T. Puterbaugh Gill

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By Ginna Parsons

Photos by Lindsay Pace

 In the late 1970s, George Terry Gill was a pre-dentistry student at the University of Central Arkansas in Conway. He was starting his senior year when he decided to take a pottery class.

And he got hooked. In fact, he got so hooked, he switched his major to art.

“That first semester, the teacher took me aside and said, ‘You know, you can do this for a living. You’re very disciplined. And you’re very good at it.’”

The teacher was right.

Gill has been making his living as a potter in Red Banks, Mississippi, for 40 years.

“I use T. Puterbaugh Gill as my artist name,” Gill said. “Puterbaugh was my mother’s maiden name. My grandfather had no sons, so I wanted to carry on his name.”

 Gill and his wife, Diane, also an artist, moved to a little house in Red Banks next to the post office in 1985. They practiced their art together for 26 years, until her death eight years ago.

 “We met at an art show in Nashville, Tennessee,” said Gill, 63. “After we married, we picked the best art shows to show and sell our work, from Buffalo, New York, to Tampa, Florida, to Tempe and Tucson, Arizona. We did that until about 1993, then we started tapering off.”

In college, Gill wanted to learn to throw on a wheel because that’s what he’d seen potters do when his family would travel every October to Silver Dollar City in Missouri.

“Wheel throwing wasn’t taught right at first so I taught myself to throw at night,” he said. “I would go throw before a big test and it would relax me. I was still taking organic chemistry, physics and calculus because I was still in pre-dentistry at that point. At the end of the semester, we had to turn in five finished pieces for a grade. I had, like, 130 pieces.”

Next, Gill got into making unique pottery wind chimes. He’d take impressions of faces from old statues and add chimes to the bottom.

“I kind of had a following with the wind chimes,” he said. “I kept them at art shows because they’d draw a lot of attention to my booth. Wherever I was doing a show – Houma, Louisiana, or Little Rock, Arkansas, or Rome, Georgia – I’d take an impression of a statue if I saw one I liked.”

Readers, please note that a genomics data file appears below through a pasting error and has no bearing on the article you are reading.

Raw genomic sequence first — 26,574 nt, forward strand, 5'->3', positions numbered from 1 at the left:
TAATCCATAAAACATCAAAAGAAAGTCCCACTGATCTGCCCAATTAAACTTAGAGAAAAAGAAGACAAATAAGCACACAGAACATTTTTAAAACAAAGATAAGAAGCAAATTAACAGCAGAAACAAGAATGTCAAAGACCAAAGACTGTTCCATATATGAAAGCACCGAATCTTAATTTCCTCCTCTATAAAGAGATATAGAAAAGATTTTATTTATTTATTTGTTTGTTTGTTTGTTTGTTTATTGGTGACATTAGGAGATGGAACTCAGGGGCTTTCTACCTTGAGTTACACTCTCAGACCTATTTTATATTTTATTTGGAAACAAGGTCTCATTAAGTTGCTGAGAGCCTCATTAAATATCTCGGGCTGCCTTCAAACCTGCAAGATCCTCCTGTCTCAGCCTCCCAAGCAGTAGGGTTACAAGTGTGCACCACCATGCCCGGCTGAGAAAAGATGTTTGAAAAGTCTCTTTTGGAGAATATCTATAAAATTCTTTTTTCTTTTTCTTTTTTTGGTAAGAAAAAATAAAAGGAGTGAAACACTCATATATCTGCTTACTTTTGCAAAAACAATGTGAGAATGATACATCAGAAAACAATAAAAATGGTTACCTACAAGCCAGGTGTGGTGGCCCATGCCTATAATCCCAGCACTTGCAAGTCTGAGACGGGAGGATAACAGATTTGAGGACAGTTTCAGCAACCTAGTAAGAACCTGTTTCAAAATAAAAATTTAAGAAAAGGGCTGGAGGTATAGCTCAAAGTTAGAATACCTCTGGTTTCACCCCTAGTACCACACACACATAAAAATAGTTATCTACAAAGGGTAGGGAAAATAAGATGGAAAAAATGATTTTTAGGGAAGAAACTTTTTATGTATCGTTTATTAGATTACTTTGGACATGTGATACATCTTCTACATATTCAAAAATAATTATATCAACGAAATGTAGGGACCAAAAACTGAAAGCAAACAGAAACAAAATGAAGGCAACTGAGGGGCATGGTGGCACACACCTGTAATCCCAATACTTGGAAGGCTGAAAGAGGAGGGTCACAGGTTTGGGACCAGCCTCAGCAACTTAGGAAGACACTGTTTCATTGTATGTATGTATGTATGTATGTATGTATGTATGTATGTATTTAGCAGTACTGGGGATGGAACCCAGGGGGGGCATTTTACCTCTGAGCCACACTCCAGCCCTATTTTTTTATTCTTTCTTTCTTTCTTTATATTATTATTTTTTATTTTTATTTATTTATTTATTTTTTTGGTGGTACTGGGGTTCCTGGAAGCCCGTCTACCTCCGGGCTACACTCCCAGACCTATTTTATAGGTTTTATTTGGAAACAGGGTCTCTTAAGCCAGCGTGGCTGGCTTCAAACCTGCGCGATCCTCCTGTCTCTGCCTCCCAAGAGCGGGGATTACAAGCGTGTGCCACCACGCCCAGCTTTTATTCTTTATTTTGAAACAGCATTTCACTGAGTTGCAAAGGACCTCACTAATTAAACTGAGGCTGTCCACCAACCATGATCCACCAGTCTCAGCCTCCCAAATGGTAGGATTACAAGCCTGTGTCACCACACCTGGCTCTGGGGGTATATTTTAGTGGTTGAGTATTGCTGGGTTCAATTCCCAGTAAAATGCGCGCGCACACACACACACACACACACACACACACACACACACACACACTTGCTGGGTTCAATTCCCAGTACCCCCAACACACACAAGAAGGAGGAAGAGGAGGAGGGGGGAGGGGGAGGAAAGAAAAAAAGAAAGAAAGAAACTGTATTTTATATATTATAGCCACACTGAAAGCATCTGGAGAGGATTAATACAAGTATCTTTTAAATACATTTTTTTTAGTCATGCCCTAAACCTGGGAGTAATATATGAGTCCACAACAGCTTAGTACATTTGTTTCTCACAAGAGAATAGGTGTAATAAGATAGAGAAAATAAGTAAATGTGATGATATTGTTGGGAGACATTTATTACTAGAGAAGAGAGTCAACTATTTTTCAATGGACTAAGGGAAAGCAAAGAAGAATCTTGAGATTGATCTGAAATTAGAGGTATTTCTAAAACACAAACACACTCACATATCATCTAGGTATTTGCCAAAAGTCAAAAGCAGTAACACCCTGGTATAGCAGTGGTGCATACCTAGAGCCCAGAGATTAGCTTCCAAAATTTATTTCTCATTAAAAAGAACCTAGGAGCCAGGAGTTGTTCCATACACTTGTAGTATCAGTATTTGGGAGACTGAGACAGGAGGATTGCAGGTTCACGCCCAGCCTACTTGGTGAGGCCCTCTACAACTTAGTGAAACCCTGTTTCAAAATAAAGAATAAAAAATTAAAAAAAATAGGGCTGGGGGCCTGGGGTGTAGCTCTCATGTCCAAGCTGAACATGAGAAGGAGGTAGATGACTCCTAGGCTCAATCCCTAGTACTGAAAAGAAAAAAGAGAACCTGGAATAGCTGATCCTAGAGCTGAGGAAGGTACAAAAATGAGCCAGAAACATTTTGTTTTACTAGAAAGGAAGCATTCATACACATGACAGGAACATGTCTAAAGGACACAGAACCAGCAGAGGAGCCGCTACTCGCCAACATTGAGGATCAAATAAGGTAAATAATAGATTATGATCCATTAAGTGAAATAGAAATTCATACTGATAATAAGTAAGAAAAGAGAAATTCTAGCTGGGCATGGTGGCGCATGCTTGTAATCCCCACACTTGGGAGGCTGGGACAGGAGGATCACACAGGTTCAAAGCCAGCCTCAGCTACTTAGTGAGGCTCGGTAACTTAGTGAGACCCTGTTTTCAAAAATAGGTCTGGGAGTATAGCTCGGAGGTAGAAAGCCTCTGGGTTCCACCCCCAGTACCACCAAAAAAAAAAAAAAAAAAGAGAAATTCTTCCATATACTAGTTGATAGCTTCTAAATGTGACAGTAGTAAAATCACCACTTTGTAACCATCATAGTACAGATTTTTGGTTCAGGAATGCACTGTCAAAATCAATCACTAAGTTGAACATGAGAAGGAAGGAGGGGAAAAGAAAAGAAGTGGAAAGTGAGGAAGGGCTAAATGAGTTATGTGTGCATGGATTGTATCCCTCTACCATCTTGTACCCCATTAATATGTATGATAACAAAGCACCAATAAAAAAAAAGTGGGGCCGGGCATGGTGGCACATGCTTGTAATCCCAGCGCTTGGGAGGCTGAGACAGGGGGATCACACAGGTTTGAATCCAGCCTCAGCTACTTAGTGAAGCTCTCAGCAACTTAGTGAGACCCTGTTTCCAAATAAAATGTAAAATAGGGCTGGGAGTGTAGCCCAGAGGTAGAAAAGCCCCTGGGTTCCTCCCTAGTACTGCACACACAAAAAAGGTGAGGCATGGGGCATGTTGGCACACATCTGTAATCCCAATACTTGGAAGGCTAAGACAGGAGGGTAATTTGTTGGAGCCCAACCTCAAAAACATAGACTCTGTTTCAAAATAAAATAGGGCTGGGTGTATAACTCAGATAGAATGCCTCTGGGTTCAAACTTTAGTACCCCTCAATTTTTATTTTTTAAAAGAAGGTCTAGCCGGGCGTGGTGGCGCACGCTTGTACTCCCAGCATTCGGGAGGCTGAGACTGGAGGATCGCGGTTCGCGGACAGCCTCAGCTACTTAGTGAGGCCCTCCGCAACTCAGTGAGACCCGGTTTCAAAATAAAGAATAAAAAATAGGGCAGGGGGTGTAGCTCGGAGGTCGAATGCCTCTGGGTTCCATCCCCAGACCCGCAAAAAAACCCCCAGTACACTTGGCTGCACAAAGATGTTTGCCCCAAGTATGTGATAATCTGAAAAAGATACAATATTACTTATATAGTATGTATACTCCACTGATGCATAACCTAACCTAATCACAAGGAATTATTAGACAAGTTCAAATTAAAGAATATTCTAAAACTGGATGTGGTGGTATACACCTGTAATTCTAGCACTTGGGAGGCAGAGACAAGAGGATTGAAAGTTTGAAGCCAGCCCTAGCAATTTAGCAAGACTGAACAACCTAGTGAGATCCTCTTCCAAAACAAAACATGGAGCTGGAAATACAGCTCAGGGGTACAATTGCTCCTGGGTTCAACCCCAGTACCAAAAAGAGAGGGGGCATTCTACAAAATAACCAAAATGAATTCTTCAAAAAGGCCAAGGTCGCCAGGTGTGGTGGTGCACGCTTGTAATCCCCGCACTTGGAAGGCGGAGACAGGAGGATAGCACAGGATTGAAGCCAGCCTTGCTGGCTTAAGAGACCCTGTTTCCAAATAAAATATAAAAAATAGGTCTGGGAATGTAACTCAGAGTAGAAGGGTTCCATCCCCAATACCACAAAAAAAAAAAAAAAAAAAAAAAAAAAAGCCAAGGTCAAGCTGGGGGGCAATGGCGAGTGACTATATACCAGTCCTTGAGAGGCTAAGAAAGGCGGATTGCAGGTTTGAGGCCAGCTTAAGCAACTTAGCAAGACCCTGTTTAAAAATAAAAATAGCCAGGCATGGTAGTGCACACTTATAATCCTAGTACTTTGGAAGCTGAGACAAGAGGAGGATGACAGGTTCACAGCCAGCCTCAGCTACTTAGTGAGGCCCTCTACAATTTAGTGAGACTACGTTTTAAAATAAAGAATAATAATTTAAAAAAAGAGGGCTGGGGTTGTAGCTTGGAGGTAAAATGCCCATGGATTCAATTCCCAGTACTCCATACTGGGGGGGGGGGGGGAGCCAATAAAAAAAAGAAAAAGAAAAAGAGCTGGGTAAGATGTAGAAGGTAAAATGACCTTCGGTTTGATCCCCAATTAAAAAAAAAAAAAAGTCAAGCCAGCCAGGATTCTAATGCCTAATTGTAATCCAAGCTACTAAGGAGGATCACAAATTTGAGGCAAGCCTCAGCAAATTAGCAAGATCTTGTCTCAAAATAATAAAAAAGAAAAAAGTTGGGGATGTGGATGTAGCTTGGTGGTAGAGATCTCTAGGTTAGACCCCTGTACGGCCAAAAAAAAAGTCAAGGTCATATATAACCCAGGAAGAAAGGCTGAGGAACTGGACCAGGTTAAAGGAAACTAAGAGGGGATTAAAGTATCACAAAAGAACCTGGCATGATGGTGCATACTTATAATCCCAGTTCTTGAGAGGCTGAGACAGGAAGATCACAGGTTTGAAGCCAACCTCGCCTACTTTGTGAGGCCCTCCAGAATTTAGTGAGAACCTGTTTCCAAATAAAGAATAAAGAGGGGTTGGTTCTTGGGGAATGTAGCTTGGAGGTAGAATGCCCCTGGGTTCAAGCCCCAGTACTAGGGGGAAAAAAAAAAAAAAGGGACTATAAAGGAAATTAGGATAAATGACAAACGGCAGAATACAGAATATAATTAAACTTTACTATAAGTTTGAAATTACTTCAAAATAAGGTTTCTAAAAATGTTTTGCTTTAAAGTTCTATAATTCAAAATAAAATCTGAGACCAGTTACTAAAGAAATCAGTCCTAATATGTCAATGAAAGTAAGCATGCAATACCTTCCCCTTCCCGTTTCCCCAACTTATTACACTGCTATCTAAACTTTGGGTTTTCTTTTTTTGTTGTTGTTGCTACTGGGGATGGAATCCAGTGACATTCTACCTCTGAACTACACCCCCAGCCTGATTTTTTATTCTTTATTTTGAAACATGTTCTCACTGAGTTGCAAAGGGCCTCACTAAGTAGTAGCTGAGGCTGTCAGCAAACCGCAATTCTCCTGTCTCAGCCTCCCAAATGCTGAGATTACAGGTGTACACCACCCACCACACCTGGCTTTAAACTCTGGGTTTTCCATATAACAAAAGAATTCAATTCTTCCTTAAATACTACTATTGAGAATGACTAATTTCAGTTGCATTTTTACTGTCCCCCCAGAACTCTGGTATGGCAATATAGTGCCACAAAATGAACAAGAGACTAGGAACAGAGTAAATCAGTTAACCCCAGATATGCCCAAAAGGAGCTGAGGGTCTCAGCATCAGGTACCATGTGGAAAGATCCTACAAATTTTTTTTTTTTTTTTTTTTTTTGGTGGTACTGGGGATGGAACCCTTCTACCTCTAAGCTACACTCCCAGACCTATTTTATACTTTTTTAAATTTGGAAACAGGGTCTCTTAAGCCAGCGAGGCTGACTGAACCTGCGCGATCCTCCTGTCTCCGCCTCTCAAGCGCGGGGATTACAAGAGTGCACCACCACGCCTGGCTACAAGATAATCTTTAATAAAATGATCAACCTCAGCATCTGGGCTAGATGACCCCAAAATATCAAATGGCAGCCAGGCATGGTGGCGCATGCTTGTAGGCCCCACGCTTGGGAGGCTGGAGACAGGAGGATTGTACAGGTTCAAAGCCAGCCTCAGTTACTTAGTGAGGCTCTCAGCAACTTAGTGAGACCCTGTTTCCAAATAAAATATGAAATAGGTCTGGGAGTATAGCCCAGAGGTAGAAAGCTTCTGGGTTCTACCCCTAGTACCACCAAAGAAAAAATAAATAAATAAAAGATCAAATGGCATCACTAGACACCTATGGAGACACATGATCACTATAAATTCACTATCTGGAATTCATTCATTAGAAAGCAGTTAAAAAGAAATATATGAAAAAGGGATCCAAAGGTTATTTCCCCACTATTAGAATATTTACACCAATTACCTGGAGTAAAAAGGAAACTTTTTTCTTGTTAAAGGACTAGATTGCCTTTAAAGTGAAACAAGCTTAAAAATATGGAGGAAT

When the Gills were about to have the first of their four children, he decided he needed to get off the road and be at home more. He told Diane he wanted to start wholesaling his pottery. She told him he needed to pray about it.

So he did.

And then one day, there was a knock on his door in Red Banks and it was Paul House, the silent partner of John Simmons, who had a gift store chain in Memphis.

“He said, ‘I’ve been looking at your stuff for two years now. Let me ask you a question. What do you want out of life?’”

Gill told House he wanted to start wholesaling so he and Diane could homeschool their kids. House placed an order for $1,600 worth of pottery pieces. 

“I started selling to him, but what I didn’t know was that shops all over the area went to John Simmons to see what was new and hot,” Gill said. “Within nine months, I had a waiting list of shops wanting to sell my stuff. Since then, I’ve never had to contact anybody. They all contact me.”

Today, he supplies 17 shops in Mississippi, Tennessee and Arkansas. In Mississippi, the shops that carry his wares are Mississippi Madness in Oxford, Ginger’s in Corinth, Jennie’s Flowers and Gifts in Holly Springs, the North Mississippi Medical Center’s Auxiliary Gift and Floral Shop in Tupelo, the Paisley Pineapple in Olive Branch and the Pineapple Shop in Blue Mountain. 

He used to ship his products to stores, but after Hurricane Katrina hit, the cost to ship sky-rocketed, so he started delivering pieces in person. 

“I really enjoy that,” he said. “I like the drive. I’ve become friends with shop owners. I’m not just a piece of paper with a name on it.”

 He does miss selling his pottery at art shows – he does still show at the Memphis Potters Guild show – because of all the good feedback that’s available.

“Shows are (a) good way to bounce new ideas off people,” he said. “I can tell by their reaction if they like something or not. You have to keep changing what you make to attract new customers.”

 Gill works six days a week in a little three-room shop behind his house. The front of the shop is the showroom, and he also has a space where he mixes and stores clay, and a room where he throws on his wheel. A separate building houses six kilns for firing the pottery.

“I go through 2,000 pounds of clay every month and a half,” he said. “I probably throw 250 to 300 pieces a month.”

Popular pieces include his loving cup, friendship bowl and thank you bowl. He also makes soup bowls, mugs, plates, platters, vases, covered soup tureens, covered casseroles and little whatnot bowls. Everything is safe for the dishwasher, microwave and oven. Prices range from $3 for a small bowl up to about $225. 

“I’m not getting rich, but I make a good living,” Gill said. “I don’t have set hours. I work until I get tired. I may get up at 5 in the morning and get started, but take off at 2. At some level, I think I’ll do this until I die. But I don’t want to always have to work this hard.”







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